As regards to instrumental rationality or the preoccupation of the means to obtaining something rather than the ends towards which one is in actual fact doing so, Max Weber presents a very interesting argument when tackling what he called the "Protestant Ethic." He states that " the impulse to acquisition.... has in itself nothing to do with capitalism". He goes on to say that "capitalism may even be identical with the restraint, or at least a rational tempering, of this irrational impulse". Further to this, in his 'The Religion of China', Weber compares Confucianism to Puritanism, in that " Rationalism was embodied in the spirit of both ethics". He argues that Confucian rationalism meant rational adjustment to the world whilst Puritan rationalism meant rational mastery of the world. He explains that this was founded on the Puritan enthusiasm that the Confucian lacked completely. However he also states that "the rejection of the world by occidental asceticism was insolubly linked to its opposite, namely, its eagerness to dominate the world". Therefore I believe it would be perfectly legitimate for one to ask the following:

Were capitalism, in truth, identical with a restraint or at least with a rational tempering of the irrational impulse of total and blind acquisition, what can one make out of the idea that the rejection of the world by occidental asceticism was insolubly linked to its eagerness to dominate the world?



Following this one could also ask whether, then, it follows that Puritan rationalism advocated the dominance of the world and if so was it for the pleasure of the Puritan god, for the salvation prospects of mankind or was there simply an economic hidden agenda?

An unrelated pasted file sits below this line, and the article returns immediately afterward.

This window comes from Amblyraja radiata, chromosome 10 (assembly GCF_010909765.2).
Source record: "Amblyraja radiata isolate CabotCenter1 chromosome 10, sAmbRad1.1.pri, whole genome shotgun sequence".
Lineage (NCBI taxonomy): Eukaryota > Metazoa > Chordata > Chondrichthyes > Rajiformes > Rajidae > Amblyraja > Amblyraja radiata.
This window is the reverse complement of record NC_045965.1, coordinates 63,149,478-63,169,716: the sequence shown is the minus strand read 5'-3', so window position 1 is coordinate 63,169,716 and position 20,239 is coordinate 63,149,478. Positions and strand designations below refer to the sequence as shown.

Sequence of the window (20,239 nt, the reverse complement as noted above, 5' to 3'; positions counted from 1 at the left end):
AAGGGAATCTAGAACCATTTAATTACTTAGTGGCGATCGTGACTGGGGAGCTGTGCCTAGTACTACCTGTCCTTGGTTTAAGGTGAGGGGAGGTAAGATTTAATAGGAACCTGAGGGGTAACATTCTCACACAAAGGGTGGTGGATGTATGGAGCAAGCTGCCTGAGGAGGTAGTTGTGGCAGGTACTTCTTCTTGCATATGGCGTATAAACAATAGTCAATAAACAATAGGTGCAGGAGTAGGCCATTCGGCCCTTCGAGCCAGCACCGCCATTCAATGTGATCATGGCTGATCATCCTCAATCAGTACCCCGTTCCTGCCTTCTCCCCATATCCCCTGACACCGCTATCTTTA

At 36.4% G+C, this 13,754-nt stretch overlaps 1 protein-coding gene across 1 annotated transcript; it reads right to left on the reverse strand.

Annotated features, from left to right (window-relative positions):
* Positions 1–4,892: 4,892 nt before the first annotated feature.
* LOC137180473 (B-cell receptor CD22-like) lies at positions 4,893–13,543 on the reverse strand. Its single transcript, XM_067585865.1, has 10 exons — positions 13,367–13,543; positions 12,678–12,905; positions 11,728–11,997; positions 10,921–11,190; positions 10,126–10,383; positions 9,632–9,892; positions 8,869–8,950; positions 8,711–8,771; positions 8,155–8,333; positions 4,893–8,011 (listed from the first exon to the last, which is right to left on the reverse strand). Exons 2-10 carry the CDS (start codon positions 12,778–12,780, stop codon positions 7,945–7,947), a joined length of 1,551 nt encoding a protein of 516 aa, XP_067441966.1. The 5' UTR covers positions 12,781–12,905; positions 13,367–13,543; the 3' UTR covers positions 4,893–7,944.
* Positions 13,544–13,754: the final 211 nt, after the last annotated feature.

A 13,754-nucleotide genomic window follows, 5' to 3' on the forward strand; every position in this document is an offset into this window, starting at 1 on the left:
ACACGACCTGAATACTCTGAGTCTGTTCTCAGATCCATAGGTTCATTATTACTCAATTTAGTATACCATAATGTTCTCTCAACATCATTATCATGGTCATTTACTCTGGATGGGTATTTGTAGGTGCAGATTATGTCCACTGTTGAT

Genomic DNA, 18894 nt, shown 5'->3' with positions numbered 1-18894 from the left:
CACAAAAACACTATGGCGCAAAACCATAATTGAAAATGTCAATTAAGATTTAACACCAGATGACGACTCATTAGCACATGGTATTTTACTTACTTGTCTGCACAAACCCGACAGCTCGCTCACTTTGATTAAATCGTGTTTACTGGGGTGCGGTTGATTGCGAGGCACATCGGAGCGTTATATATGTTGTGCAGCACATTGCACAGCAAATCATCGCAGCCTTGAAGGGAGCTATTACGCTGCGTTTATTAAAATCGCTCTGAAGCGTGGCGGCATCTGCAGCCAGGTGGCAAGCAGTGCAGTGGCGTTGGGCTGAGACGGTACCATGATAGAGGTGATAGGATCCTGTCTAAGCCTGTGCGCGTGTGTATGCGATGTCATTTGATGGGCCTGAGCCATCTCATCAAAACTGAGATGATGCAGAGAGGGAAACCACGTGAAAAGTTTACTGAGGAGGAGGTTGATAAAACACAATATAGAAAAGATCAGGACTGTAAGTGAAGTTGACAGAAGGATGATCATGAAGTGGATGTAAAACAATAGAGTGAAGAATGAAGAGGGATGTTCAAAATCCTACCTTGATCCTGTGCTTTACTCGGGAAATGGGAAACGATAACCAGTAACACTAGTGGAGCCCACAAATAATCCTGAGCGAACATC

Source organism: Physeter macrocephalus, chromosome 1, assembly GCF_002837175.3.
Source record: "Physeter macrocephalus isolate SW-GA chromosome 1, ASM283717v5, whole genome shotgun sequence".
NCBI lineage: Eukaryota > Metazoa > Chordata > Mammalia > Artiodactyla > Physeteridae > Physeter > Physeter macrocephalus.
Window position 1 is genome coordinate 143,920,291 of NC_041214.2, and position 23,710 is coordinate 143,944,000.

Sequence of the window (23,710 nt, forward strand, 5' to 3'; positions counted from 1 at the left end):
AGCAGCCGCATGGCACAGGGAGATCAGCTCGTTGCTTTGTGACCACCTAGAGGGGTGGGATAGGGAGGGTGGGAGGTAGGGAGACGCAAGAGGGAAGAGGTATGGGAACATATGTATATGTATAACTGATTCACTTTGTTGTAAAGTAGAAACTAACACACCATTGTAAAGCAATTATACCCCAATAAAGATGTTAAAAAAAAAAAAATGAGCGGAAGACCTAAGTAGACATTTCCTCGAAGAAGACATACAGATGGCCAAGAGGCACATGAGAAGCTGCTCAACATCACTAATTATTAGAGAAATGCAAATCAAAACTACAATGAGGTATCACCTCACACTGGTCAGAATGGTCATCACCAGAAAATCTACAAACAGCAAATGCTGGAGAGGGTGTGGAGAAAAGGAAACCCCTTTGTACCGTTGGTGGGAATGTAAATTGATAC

This immediately becomes quite clear in that, unlike his Catholic or Jewish counterparts, the Puritan could demonstrate his religious merit precisely in his economic activity. This made Weber believe that eventually capitalist societies would develop to such a stage that they would no longer require religious legitimation. In our times this is also very true for China that seems to have opened its side door slightly ajar for more trade with the rest of world. Can one hazard to ask at this point if this is indeed a form of the Confucian rationalism in that it is a subtle way to adjust rationally to the world? Napoleon once said "let the Chinese Dragon sleep, for when it awakes, it will astonish the world". Are we at a moment in time when we will witness the dragon awake and come in line with what I have discussed above - will it be insolubly linked with an eagerness to dominate the world? Then again, would this change be attributed to Confucian philosophy or to a change in the line of thought, or for that fact, ideology of Red China's following of Mao's teachings?



What, might one ask, has brought this about in our time if not the phenomenon of globalisation? Modern technology, specifically in the use of the internet, has brought interest and knowledge to the doorstep of every agent of potential change. It is a common saying that one can take a horse to the water but one cannot make it drink. But this was not the case for those who thirsted painfully for so many years. It is therefore in knowledge and enlightenment that emancipation is spawned, injustice dug out and eradicated. Is this the dawn of an era in modern capitalism? What is it spelling for the global community?